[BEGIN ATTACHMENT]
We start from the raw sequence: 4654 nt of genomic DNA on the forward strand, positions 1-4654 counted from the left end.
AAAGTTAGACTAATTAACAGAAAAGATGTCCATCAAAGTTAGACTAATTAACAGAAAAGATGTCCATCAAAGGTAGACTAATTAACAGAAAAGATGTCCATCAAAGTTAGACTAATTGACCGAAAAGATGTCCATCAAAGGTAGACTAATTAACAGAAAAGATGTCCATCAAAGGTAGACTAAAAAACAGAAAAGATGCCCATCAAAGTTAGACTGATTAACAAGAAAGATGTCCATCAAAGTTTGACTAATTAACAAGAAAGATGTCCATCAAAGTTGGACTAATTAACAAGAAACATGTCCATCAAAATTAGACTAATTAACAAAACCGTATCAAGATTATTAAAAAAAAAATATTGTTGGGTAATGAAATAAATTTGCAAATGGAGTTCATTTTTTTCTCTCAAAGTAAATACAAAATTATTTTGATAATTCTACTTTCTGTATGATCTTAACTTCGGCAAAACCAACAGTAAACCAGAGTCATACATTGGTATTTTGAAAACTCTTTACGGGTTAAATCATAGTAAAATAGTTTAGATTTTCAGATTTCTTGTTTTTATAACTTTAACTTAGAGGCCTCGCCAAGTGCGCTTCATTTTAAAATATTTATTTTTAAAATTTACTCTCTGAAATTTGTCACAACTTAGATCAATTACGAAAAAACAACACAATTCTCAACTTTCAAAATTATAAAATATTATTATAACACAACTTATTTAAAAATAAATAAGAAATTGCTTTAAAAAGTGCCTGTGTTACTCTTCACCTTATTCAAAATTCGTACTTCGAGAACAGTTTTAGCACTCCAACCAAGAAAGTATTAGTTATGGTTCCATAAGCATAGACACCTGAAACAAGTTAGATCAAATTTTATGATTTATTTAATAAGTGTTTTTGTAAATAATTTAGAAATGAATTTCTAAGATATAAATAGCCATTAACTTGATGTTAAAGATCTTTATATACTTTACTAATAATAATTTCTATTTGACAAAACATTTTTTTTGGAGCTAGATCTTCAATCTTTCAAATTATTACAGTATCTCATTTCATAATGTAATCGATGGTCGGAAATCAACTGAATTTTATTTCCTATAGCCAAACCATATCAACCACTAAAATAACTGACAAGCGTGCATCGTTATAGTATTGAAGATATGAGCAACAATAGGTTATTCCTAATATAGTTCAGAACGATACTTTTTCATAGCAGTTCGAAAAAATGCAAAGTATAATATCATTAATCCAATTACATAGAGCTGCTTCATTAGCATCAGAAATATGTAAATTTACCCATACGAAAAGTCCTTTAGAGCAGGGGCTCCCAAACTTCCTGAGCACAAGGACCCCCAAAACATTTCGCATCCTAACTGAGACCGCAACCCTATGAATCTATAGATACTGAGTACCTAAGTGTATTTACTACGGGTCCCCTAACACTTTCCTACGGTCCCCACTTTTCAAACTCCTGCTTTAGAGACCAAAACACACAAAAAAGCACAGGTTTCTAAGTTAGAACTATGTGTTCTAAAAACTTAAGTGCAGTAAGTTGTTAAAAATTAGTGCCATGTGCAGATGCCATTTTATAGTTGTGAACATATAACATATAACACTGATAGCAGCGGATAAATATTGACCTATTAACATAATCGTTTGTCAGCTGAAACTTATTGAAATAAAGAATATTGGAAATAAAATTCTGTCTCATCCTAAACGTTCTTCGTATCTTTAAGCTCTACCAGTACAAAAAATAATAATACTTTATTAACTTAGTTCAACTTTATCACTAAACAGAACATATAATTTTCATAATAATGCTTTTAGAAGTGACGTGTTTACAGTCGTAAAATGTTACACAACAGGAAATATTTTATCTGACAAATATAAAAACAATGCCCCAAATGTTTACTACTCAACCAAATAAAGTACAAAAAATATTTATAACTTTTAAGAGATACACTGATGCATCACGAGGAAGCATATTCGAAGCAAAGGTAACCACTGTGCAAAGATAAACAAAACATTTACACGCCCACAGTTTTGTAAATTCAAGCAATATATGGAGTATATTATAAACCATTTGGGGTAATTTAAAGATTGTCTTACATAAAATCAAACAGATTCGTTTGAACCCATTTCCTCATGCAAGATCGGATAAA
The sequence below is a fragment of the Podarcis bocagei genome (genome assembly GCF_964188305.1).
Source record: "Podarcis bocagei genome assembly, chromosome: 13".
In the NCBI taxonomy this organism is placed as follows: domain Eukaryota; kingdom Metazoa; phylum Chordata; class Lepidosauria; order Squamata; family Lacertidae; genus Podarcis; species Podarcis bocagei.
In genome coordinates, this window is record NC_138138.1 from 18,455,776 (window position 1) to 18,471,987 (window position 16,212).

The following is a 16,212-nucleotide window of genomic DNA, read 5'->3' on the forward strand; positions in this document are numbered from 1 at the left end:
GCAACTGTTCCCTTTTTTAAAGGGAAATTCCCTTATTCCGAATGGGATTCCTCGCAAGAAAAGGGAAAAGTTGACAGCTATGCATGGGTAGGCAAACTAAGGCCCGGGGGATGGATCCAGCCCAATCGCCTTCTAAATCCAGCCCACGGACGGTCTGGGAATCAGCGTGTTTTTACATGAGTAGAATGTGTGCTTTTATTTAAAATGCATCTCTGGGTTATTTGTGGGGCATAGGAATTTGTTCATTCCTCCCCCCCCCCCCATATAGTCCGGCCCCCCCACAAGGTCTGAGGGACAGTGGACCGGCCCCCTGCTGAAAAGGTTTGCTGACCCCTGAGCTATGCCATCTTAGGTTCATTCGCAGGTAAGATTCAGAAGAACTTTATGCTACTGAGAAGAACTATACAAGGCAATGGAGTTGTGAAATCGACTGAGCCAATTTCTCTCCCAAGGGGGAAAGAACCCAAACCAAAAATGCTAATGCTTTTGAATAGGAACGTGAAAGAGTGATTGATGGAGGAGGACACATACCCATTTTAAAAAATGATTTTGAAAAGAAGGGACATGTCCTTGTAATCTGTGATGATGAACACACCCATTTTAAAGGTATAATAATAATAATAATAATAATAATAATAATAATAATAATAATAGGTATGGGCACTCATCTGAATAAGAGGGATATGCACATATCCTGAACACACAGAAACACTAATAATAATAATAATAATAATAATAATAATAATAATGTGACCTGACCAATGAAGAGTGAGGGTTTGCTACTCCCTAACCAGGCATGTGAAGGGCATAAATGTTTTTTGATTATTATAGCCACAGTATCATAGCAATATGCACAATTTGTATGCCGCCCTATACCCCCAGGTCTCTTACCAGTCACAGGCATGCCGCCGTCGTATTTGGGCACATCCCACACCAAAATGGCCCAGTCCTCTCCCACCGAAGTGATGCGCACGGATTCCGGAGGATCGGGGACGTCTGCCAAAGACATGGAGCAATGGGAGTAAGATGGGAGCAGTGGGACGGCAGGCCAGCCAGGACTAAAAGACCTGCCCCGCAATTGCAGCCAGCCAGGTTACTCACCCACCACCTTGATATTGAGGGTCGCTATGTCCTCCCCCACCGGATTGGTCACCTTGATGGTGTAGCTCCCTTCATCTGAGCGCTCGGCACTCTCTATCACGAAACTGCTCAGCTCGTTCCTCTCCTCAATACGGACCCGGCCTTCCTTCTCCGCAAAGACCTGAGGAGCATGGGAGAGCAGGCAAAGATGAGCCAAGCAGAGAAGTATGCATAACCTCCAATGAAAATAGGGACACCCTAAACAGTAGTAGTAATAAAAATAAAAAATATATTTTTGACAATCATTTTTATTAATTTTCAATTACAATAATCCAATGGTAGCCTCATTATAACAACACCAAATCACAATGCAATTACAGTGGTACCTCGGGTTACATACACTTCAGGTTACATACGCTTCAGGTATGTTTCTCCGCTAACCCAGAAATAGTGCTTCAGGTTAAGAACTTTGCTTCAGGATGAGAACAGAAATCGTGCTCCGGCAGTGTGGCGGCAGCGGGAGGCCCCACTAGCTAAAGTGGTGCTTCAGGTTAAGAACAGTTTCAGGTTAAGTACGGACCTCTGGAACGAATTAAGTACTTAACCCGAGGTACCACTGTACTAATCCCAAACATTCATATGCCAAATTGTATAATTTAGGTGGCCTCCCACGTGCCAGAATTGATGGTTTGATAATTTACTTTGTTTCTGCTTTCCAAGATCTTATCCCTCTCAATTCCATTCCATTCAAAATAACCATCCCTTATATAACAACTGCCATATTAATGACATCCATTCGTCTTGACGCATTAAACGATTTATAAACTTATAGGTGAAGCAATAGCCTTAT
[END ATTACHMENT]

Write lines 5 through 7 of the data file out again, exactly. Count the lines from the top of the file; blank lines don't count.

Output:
In the NCBI taxonomy this organism is placed as follows: domain Eukaryota; kingdom Metazoa; phylum Chordata; class Lepidosauria; order Squamata; family Lacertidae; genus Podarcis; species Podarcis bocagei.
In genome coordinates, this window is record NC_138138.1 from 18,455,776 (window position 1) to 18,471,987 (window position 16,212).

The following is a 16,212-nucleotide window of genomic DNA, read 5'->3' on the forward strand; positions in this document are numbered from 1 at the left end: